I guess it helped that two out of three of the other kids in the class were Noah’s siblings, but Noah did GREAT!!!  He did so great he had his teacher wrapped around his little finger by the middle of Lesson 2.  Have you ever noticed how children with Down syndrome have a fabulous laugh?  It’s hearty and infectious.  It’s also extremely effective in manipulating everybody within hearing distance.  Noah had such a good time with his instructor; even when it was somebody else’s turn to swim, he leapt into her arms and laughed and laughed.  At first she tried to be the tough guy, but pretty soon she was laughing right along with him.  I had to tell him several times to obey, but I’m not sure he heard me over all the splashing and laughing.  One of the techniques the instructor used was having the children throw a plastic toy down the pool and then they had to practice kicking and reaching while she held them and brought them to the toy.  Then they turned around and did the same thing again towards the side of the pool where the other students were waiting for their turn.  Well, Noah thought it was hilarious to throw the toy in the wrong direction when he was supposed to be heading back to end his turn.  This meant he got a longer turn.  Hmmmm.  Don’t quote me on this, but I think he knew exactly what he was doing for the entire lesson.

Correct me if I’m wrong, but this kind of behavior isn’t that unusual even among typical kids.  It’s the reaction that is different.  If a typical child behaved that way, the instructor would probably be gentle but firm in discouraging it, and that would be the end of that.  It’s kind of hard to be firm and discouraging when laughing.  Trust me, I know.  But I also know that gentle but firm works just as well with Noah as it does with my other kids.

I don’t think the swim instructor minded at all being a little extra flexible – as a matter of fact, most of the lessons she dismissed everybody else on time but kept Noah for one last jaunt around the pool.  And might I say I’ve never seen a happier student or instructor than during Noah’s swim lessons?

But I pity the poor swim instructor who gets Noah next time.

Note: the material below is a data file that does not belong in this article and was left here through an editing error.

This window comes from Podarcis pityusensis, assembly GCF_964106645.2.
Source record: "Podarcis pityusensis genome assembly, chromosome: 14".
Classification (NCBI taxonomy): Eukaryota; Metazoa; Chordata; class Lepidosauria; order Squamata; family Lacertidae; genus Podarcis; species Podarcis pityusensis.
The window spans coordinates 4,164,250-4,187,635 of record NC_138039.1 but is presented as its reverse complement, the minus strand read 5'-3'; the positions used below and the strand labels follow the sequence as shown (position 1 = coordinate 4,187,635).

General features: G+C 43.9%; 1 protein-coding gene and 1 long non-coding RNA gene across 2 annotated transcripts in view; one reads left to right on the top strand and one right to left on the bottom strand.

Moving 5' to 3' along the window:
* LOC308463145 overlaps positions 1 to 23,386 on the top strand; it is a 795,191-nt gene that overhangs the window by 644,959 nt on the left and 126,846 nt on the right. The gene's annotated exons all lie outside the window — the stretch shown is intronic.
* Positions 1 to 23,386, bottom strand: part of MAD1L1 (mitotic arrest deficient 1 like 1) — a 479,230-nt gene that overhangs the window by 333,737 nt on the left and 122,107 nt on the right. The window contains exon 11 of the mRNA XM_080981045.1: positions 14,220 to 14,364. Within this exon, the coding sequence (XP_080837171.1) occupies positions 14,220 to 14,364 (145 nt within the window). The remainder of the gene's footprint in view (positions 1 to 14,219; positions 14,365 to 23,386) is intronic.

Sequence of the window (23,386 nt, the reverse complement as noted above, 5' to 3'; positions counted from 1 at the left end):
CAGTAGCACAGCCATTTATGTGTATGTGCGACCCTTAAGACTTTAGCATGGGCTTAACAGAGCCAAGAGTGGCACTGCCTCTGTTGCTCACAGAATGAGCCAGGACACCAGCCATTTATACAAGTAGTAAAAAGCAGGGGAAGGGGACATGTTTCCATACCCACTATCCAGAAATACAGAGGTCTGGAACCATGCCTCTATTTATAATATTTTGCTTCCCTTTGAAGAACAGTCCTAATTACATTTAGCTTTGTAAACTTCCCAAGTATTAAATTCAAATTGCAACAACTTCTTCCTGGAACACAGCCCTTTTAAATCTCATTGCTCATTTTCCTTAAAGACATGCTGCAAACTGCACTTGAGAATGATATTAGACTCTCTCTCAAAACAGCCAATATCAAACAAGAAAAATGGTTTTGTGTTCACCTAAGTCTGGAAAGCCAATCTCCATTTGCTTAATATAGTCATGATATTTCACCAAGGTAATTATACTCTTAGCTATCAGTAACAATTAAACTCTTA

Who Are You and What Have You Done With My Children?

I’ve been dreading “doing” summer this year because last year it was so horrible.  It seemed that dropping our schedule of daily academics and structured chores resulted in complaining spirits, crankiness, and a total abandon when it came to housework.  (And that was just me.)  Just kidding.  My middles seemed to be constantly making a mess, arguing with each other, or having a meltdown about one thing or another.

It was obvious they and I needed a break, though, from school, but it was really trading one stress for another.

This year as June approached, we were ready for a break again, but I didn’t know how I was going to survive another summer like last year.  But I put my big girl boots on and dove headfirst into summer, prepared for battle.  Know what?  The battle never came.  Well, it is only the middle of June, so I guess I shouldn’t get too cocky.

My kids are walking around the house saying things like, “Mom, what can I do to help?”  “Mom, I’ll watch the babies for you.”  “Mom, can I help with dinner?”  “Mom, if I go and get the spaghetti sauce (from the grocery aisle shelf), can I check it off on the Ipad?”  “Oh, can I go get the yogurt?”  “Eden, let’s play store.”  “Andres, you can use my crayons as long as you put them back when you’re finished.”  “Mom, can I have my devotion book?”

As I experience this day after day, the first question I ask myself is what is different about this summer?  I know I haven’t graduated to sainthood during that time.  I haven’t made any drastic change in my parenting technique.  The kids are a bit older . . . but that can’t be it, because I think they are actually acting a lot better than they were in the last days of our school year.

It’s gotta be the YMCA.  I’m serious.  This is the second summer we’ve joined.  With all the new therapies and doctor appointments, we’re having to really watch what we spend, so I think we’re extra conscious of the $80 a month we’re spending for the membership.  That means we are taking the kids swimming at least three nights a week just to convince ourselves it was money well spent.  I really think that time together, out of the house, getting exercise, enjoying each other for an hour or two a night is paying off big time during the day.  Who woulda thought?

Swimming may be good exercise and great for gross motor skills, but I’ll tell you what – if they only thing that $80 was buying me a month was the kind of attitude I’m seeing in the kids, I’d still pay it – gladly!

How about you?  What’s the best money you ever spent?  How do you “splurge” and what’s the payoff?

Happy Saturday, y’all.